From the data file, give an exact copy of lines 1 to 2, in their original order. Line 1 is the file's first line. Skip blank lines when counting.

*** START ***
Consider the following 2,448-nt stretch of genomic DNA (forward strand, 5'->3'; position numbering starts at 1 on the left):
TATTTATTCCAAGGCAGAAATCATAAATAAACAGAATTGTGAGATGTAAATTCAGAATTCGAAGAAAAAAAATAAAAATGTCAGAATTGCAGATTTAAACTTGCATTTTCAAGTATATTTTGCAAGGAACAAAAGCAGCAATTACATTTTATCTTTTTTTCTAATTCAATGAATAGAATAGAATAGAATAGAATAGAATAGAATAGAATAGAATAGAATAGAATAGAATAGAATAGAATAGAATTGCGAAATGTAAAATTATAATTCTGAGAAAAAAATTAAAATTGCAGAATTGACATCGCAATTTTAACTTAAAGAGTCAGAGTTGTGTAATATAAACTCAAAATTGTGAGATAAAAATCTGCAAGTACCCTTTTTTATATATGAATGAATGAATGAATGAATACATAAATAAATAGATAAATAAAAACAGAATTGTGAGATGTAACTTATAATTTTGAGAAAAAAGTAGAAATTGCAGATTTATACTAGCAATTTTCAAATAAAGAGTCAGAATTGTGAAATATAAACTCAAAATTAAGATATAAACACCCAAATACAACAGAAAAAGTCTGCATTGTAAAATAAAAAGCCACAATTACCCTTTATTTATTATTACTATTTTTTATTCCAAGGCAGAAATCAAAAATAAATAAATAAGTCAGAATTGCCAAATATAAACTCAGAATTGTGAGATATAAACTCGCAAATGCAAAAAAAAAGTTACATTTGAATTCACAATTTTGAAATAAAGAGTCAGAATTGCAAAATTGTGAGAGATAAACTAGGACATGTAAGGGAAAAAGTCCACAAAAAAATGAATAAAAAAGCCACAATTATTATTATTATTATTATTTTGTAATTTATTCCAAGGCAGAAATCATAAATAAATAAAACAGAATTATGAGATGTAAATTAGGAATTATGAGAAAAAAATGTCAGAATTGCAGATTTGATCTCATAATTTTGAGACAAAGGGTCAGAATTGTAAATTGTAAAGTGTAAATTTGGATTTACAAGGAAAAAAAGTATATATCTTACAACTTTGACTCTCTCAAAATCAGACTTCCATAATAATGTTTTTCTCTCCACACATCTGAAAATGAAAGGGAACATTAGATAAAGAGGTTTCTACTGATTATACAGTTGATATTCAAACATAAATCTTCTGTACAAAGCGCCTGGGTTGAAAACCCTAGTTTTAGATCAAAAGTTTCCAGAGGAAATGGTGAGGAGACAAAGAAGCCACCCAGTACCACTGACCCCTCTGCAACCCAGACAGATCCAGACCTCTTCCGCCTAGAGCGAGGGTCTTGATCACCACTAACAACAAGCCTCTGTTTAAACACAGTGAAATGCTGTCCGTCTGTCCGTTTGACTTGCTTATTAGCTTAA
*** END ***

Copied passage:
Consider the following 2,448-nt stretch of genomic DNA (forward strand, 5'->3'; position numbering starts at 1 on the left):
TATTTATTCCAAGGCAGAAATCATAAATAAACAGAATTGTGAGATGTAAATTCAGAATTCGAAGAAAAAAAATAAAAATGTCAGAATTGCAGATTTAAACTTGCATTTTCAAGTATATTTTGCAAGGAACAAAAGCAGCAATTACATTTTATCTTTTTTTCTAATTCAATGAATAGAATAGAATAGAATAGAATAGAATAGAATAGAATAGAATAGAATAGAATAGAATAGAATAGAATAGAATTGCGAAATGTAAAATTATAATTCTGAGAAAAAAATTAAAATTGCAGAATTGACATCGCAATTTTAACTTAAAGAGTCAGAGTTGTGTAATATAAACTCAAAATTGTGAGATAAAAATCTGCAAGTACCCTTTTTTATATATGAATGAATGAATGAATGAATACATAAATAAATAGATAAATAAAAACAGAATTGTGAGATGTAACTTATAATTTTGAGAAAAAAGTAGAAATTGCAGATTTATACTAGCAATTTTCAAATAAAGAGTCAGAATTGTGAAATATAAACTCAAAATTAAGATATAAACACCCAAATACAACAGAAAAAGTCTGCATTGTAAAATAAAAAGCCACAATTACCCTTTATTTATTATTACTATTTTTTATTCCAAGGCAGAAATCAAAAATAAATAAATAAGTCAGAATTGCCAAATATAAACTCAGAATTGTGAGATATAAACTCGCAAATGCAAAAAAAAAGTTACATTTGAATTCACAATTTTGAAATAAAGAGTCAGAATTGCAAAATTGTGAGAGATAAACTAGGACATGTAAGGGAAAAAGTCCACAAAAAAATGAATAAAAAAGCCACAATTATTATTATTATTATTATTTTGTAATTTATTCCAAGGCAGAAATCATAAATAAATAAAACAGAATTATGAGATGTAAATTAGGAATTATGAGAAAAAAATGTCAGAATTGCAGATTTGATCTCATAATTTTGAGACAAAGGGTCAGAATTGTAAATTGTAAAGTGTAAATTTGGATTTACAAGGAAAAAAAGTATATATCTTACAACTTTGACTCTCTCAAAATCAGACTTCCATAATAATGTTTTTCTCTCCACACATCTGAAAATGAAAGGGAACATTAGATAAAGAGGTTTCTACTGATTATACAGTTGATATTCAAACATAAATCTTCTGTACAAAGCGCCTGGGTTGAAAACCCTAGTTTTAGATCAAAAGTTTCCAGAGGAAATGGTGAGGAGACAAAGAAGCCACCCAGTACCACTGACCCCTCTGCAACCCAGACAGATCCAGACCTCTTCCGCCTAGAGCGAGGGTCTTGATCACCACTAACAACAAGCCTCTGTTTAAACACAGTGAAATGCTGTCCGTCTGTCCGTTTGACTTGCTTATTAGCTTAA